After my dinner of tomato soup it wasn’t long before the five of us hiking to Kala Patthar headed for bed. I’d had a strange feeling in my tummy pretty much straight after dinner but put it down as altitude and tried to ignore it. I fell asleep at 7:30pm while it was still light outside, ready to be woken at 3:50am. However about two hours later I woke up to searing pains in my stomach. Either I was having a very late case of altitude sickness or something I ate didn’t agree with me. I won’t go into vast detail here, no-one wants to hear about trying to negotiate stomach issues with a hole-in-the-ground toilet BUT it wasn’t my finest moment, I’ll tell you that much. I had about an hours sleep that night and went back on forth about my decision to hike Kala Patthar or not.
3:50am rolled around and my alarm started going off. I’d popped an Imodium a few hours earlier and felt the tiniest bit better albeit very empty! I lay there for a moment, thinking I could just stay in bed and sleep but I didn’t want to miss out on this last chance to see Everest. Base Camp had been such an anti-climax, I needed something else to feel like this hike was definitely worth it. My stubbornness got the best of me and I slowly got out of bed and tied up my hiking boots for the last time in this altitude.
I met the rest of the group in the hallway and by 4:05am we were outside, ready to tackle this last viewpoint. The five of us plus two of our guides Krishna & Dipak (Lead guide Dawa had the privilege of sleeping in!) all looked worn out and un-enthusiastic. I said to C & B, the two other Aussie girls that I’d had a dreadful night sleep and C said she’d gone through the same drama. We must of been playing tag with the bathroom and she looked like how I felt. Pale, drained and not wanting to be there.
Nonetheless, we set off behind Dipak with our feet dragging and bodies wrapped in many layers of clothes. It was the coldest it had been on the trek, but the chilly morning air was a nice change from the stuffy lodge. Being up this high, we were breathing in probably the cleanest air in the world so even though my stomach hated me, my lungs should be happy at least. The hike to Kala Patthar was about 400m higher in altitude and pretty much uphill the whole way. It was still dark so led by our head torches, we slowly made our way up step by step.
I was moving at glacial pace (pun intended) Between gasping for air every two steps and unsure whether I was going projectile my insides everywhere, I was not in good shape. Dropping behind the group I shuffled forward slowly. Poor Krishna who had to remain at the back of the group just stood still for awhile to let me get ahead a bit. The upside to this whole experience was the view. Dawn was starting to wash away the night sky and expose us to our surroundings. We couldn’t have picked a clearer day and as the mountains came into the light, Krishna pointed out which one was which. Including Mt Everest, who finally, FINALLY showed her face! This was the best view of Everest we’d get in Nepal. I’d have to bounce over to Tibet for a more grand view.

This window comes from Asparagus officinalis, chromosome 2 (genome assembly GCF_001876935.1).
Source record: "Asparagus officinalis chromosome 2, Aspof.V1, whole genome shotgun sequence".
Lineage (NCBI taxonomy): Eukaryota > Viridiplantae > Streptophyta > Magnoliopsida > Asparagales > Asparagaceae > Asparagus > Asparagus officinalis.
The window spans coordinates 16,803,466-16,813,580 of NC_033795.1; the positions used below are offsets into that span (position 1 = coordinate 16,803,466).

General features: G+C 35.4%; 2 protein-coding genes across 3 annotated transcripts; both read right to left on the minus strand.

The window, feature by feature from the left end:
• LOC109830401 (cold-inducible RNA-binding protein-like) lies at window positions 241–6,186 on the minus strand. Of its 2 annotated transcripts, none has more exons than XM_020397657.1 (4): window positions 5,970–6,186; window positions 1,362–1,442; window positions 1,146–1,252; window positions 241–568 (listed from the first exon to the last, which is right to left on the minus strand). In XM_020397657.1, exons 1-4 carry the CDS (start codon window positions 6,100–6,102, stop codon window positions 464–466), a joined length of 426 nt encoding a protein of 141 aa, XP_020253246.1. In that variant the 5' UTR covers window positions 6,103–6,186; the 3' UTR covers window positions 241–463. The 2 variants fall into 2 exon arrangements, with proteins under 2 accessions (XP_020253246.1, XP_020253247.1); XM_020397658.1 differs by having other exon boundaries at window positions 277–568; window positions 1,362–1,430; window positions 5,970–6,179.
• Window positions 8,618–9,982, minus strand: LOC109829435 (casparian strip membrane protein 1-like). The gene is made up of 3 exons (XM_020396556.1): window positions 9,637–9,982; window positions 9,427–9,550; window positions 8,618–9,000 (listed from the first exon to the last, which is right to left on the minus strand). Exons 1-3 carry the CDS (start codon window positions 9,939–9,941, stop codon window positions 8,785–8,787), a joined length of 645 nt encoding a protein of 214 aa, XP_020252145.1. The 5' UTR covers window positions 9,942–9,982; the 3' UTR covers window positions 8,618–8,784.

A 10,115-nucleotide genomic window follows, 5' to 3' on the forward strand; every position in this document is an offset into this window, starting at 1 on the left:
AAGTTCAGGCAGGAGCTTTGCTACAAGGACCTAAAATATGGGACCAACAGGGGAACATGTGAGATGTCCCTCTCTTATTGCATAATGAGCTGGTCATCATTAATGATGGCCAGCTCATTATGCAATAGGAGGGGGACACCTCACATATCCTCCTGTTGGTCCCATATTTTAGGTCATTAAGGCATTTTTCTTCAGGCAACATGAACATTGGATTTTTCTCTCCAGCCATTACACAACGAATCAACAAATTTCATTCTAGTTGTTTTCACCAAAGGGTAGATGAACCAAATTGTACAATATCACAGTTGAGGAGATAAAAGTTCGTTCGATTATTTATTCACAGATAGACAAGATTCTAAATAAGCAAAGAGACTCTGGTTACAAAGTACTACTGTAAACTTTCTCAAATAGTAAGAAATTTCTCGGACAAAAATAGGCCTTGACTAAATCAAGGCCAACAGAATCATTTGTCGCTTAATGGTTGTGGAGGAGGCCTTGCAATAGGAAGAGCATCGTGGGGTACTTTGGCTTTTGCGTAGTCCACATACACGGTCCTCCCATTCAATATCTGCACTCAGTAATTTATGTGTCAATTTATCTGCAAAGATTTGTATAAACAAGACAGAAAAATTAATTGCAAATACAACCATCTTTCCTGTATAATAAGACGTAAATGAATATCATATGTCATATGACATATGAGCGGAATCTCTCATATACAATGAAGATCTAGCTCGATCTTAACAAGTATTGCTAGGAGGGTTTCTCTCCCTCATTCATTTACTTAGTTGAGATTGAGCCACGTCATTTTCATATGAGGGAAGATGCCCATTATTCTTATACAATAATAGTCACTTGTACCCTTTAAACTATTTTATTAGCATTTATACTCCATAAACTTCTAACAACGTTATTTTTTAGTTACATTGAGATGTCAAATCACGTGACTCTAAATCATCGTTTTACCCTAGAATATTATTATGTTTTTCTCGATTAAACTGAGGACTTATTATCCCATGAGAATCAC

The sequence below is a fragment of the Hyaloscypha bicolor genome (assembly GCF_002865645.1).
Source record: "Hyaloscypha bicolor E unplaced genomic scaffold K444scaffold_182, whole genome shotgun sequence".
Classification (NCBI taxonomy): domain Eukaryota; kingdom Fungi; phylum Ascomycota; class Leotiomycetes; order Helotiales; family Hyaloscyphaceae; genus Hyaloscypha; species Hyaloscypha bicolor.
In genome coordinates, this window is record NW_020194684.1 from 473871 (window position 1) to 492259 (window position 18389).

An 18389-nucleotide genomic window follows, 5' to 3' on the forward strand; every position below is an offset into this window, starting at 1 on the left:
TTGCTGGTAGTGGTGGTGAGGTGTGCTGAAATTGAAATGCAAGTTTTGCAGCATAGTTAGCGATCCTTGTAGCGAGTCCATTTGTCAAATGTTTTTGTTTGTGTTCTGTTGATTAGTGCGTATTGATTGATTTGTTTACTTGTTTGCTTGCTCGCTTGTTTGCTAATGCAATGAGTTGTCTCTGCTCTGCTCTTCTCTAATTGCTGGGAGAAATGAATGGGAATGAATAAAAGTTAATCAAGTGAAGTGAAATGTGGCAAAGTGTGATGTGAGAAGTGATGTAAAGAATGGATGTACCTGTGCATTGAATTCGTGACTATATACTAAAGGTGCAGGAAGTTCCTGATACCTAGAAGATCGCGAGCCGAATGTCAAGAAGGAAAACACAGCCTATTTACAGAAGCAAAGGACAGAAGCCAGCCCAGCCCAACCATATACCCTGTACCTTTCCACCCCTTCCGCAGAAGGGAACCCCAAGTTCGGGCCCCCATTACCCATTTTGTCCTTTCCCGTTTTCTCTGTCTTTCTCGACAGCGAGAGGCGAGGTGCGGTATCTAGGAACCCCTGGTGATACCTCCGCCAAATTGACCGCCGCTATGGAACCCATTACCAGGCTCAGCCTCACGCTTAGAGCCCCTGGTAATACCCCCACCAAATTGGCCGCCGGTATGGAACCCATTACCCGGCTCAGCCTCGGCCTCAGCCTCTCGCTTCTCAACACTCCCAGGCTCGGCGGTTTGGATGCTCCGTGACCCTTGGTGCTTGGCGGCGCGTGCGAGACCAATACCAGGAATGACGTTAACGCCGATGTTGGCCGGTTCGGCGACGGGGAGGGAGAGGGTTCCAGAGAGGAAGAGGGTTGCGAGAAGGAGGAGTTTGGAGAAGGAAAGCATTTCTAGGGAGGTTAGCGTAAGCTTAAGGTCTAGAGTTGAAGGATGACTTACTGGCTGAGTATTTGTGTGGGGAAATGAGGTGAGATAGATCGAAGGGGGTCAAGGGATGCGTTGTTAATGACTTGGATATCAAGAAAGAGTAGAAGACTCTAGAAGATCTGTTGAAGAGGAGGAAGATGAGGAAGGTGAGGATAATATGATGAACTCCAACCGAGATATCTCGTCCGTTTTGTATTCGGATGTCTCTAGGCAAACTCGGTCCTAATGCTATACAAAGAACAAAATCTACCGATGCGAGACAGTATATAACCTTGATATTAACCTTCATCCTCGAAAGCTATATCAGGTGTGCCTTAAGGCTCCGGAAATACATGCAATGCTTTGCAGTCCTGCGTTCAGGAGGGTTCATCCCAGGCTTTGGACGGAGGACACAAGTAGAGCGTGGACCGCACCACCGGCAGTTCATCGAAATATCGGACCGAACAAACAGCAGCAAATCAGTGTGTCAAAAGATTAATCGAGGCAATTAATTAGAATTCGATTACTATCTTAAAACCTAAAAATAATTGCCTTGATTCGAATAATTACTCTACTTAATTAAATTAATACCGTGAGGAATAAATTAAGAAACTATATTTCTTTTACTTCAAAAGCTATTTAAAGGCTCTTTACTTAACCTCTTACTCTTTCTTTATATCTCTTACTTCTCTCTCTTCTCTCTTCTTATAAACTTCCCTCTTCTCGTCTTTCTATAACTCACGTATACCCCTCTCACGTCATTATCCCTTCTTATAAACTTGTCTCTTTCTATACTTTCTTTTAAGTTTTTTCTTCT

I sat down and set up my cameras as the sunrise brought on an epic light show. I felt so crook that I didn’t even care about going to the top of Kala Patthar. I’d gone about halfway, seen Everest in clear view and I was done. My stomach wanted to punish me for eating white rice and white potatoes for a week and I was willing to accept what it was going to throw at me. I told the group to keep going and that i wanted to shoot a time-lapse of the sunrise, when actually I just wanted to curl up in the dirt and nurse my aching stomach. Krishna was hesitant to leave one of the group behind but I said I’d sit there and wait until they came back done. This little black duck was staying put.
The sunrise was fabulous, the sky shone colours I didnt think it could and again I was swept away with mountain madness. These snowy peaks could stare down at me alllllllllll day. As daylight seeped in past the mountain and the sky faded to blue, the sunrise was over and I was suddenly sitting alone as everyone else had hiked on. I had a sudden urge to keep walking. The little voice inside my head who tells me to harden up whenever I get tired or out of breath was back and she was in a right proper mood. Before I could protest, she was pulling out all stops – I’d come so far, I’d paid all this money, there was a 50 year man who was ahead of me – this little voice was downright pushy! She finally talked me into going to the top so I pulled my backpack on and started the slow trek to the top of Kala Patthar.